The dog that was brown did not get a biscuit. Which dog was which color?
The dog that had yellow hair passed along three cookies. Which dog was which color?
Need help? Have questions? Want to leave your answer. Leave your comment below...
Even though your small breed dog might act like a big guy, he truly does have some unique nutritional needs. Here are 5 tips to help you keep your smallest BFF healthy and happy!
They eat small amounts: Small dogs may have big personalities, but they don’t have big stomachs. That means the food we feed them has to be positively packed with nutrition to get them all the vitamins, minerals, protein, fat and carbohydrates they need to maintain their busy schedules. Since they need to consume large qualities in relation to their body weight, they require small meals, several times a day.
They need smaller pieces of food: Their mouths are obviously smaller than their larger counterparts, so they need smaller bites to accommodate. Look for a food that is customizable for their bite size or already comes in smaller bites for their little mouths. When you choose your dog food, keep an eye out for products specifically made for them. I like to use Freshpet Select grain free bite sized morsels – they are fresh real foods in the perfect size.
They are prone to becoming overweight: We love to carry around our little pups, so often they don’t get the exercise that they need to burn off the calories they’re consuming…especially when Mom and Dad give them treats all day just for being so darn cute! So even though it may look like a tiny amount, make sure you’re feeding them just enough calories to maintain their optimal weight. For a small breed dog, even one or two pounds can be devastating to their little joints and set them up for arthritis, heart disease and even a greater risk of cancer in the future.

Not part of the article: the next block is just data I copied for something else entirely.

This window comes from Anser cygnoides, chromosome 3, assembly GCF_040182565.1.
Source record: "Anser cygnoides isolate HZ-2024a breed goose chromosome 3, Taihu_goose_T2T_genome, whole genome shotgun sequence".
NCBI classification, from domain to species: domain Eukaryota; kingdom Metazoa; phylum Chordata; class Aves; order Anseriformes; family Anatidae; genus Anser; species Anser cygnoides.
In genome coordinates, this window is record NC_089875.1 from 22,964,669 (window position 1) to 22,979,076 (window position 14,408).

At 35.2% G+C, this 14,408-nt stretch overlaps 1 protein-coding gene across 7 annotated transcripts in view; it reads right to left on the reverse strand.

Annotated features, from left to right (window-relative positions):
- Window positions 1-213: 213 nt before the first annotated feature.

They grow up faster than larger breeds: Small dogs grow faster than large breed dogs reaching maturity at a younger age, usually long before their first birthday. They also have a faster metabolism compared to large breed dogs which mean that small breed dogs have a higher caloric requirement per pound of body weight than their larger cousins. It also means that more protein and fats in the diet are necessary for optimal health.
They are prone to dental disease: Even if you feed a hard kibble to your small breed pup, you still need to engage in proper dental hygiene. Talk with your veterinarian about which toothpaste and brush combo they recommend, and how often you should be brushing your pup’s teeth. A minimum of three times weekly has been shown to prevent tartar buildup and ward off gingivitis.
Dr. Katy Nelson is the host and executive producer of “The Pet Show with Dr. Katy” on Washington, D.C.’s news channel 8. She is the medical director of Pet Health for Stop Aging Now, a leading nutrition and lifestyle company that relies on the latest clinical research to guide them in their efforts to help people and pets. She is also an Ambassador for Freshpet, fresh pet food company that can be found in your pet food aisle in its own refrigerator. She is a Certified Veterinary Journalist (CVJ) accredited by The American Society of Veterinary Journalists (ASVJ) and is passionate about health and fitness, striving to help dogs and cats to live the longest, fullest life that they can lead by staying fit and trim.
Freshpet has a single-minded mission – to improve the lives of dogs and cats everywhere through the power of fresh, natural food. Packed with vitamins and proteins, Freshpet foods offer fresh meats, poultry and vegetables farmed locally. The Freshpet Kitchens then thoughtfully prepare these natural ingredients and everyday essentials, cooking them in small batches at lower temperatures to preserve key nutrients. That way, your pet gets the best. Freshpet refrigerated foods and treats are kept cool from the moment they are made until they arrive at Freshpet refrigerators in your local store.
Please Note: Our site is secure! Clicking links that lead to resources outside this site may issue a security message. This is for your protection!